31. I’m so glad I’m not the only one turning to uplifting and feel-good reads at the moment! I’ve forced myself through a few very heavy literary fiction reads of late, and I feel like I can’t properly appreciate their brilliance because emotionally I just don’t have the bandwidth. Comfort reads for the win (for the moment)!

  32. Nancy Ball says:

    I go through times when I start a book, then start another, then start an audiobook and I can’t seem to hook into any one. And it gets to be a pattern. This time, I found a lovely little book, easy to read, that drives out clutter in the mind. Its The Sound of a Wild Snail Eating by Elisabeth Tova Bailey. It’s an unlikely book about a middle aged woman who’s temporarily bedridden in recuperation. She’s been given a pet snail. It’s very readable and at the same time quiet and meditative. Great for getting the reading focus back again!

  33. Carmel says:

    It might seem counter intuitive but the only books that catch me right now are post apocalyptic in nature. I think I like them because things seem to work out in the end. Or maybe it feels like research. Im not sure but I recently read A Beginning At The End and also Moon of The Crusted Snow and was able to enjoy them. Before I settled on these I picked up and put down so many books I think I’ll like at a different time.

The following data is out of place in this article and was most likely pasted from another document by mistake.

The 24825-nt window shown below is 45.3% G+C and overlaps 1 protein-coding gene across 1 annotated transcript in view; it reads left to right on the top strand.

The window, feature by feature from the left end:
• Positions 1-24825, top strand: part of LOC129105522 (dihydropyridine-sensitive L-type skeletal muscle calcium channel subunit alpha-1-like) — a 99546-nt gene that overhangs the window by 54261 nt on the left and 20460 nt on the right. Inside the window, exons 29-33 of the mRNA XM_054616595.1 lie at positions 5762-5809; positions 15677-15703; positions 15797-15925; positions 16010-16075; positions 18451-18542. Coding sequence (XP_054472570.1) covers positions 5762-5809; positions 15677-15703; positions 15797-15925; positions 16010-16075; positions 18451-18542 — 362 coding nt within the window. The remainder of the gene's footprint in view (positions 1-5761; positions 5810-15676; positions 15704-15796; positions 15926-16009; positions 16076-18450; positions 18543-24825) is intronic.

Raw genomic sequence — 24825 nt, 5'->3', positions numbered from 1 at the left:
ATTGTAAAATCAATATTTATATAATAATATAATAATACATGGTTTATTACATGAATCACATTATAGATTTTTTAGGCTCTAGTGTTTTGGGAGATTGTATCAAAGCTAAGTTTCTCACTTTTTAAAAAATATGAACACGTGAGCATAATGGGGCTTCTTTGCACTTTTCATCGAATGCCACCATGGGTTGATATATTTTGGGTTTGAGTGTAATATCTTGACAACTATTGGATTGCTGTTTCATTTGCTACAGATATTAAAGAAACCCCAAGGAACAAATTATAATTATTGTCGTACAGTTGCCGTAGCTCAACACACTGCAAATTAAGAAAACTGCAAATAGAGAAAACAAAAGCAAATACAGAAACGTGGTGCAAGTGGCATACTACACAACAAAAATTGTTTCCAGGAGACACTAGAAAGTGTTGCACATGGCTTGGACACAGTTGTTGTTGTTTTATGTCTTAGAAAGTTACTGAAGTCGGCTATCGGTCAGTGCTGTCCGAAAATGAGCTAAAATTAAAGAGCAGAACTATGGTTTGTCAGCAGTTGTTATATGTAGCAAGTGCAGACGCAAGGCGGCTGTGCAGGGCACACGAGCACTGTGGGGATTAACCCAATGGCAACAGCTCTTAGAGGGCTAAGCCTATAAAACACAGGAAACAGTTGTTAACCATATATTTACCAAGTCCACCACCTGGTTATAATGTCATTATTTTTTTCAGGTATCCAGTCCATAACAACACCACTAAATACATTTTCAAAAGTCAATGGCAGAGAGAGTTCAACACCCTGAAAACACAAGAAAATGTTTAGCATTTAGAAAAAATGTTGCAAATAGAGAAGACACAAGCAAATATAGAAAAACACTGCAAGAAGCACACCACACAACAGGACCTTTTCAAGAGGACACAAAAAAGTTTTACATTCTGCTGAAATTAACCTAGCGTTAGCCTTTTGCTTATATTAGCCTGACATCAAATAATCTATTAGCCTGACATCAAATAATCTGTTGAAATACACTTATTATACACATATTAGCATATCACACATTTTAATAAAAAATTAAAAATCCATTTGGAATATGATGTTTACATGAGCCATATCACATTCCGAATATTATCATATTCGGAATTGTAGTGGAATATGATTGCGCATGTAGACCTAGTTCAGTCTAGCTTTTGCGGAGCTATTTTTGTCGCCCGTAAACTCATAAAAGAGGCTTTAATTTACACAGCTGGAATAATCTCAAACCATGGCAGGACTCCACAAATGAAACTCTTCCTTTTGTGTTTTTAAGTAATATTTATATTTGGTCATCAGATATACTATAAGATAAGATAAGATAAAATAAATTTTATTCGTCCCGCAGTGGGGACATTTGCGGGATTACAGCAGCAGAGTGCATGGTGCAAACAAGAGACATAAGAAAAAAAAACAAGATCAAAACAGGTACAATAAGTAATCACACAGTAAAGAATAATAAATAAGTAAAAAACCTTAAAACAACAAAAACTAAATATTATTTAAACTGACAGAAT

34. Denise says:

    I thought I was losing my mind because I have started 3 books and finished none. Even my family thinks it’s strange that I don’t have my face in a book. I’ll try some of these tips and hope I can learn to calm my mind. Thanks for posting.

  35. Abi says:

    Thanks for the great tips! I just discovered an ASMR room for the Ravenclaw common room – I’m in love! I’ve found that a good mystery almost always gets me out of a reading rut. And I actually just finished writing a review on one of my all-time favorite mystery books, The Dry by Jane Harper. If you’re interested in my review, you can take a look at it by visiting http://www.themamabookbear.com/review-of-the-dry-by-jane-harper. Let me know what you think (of the book and my review)!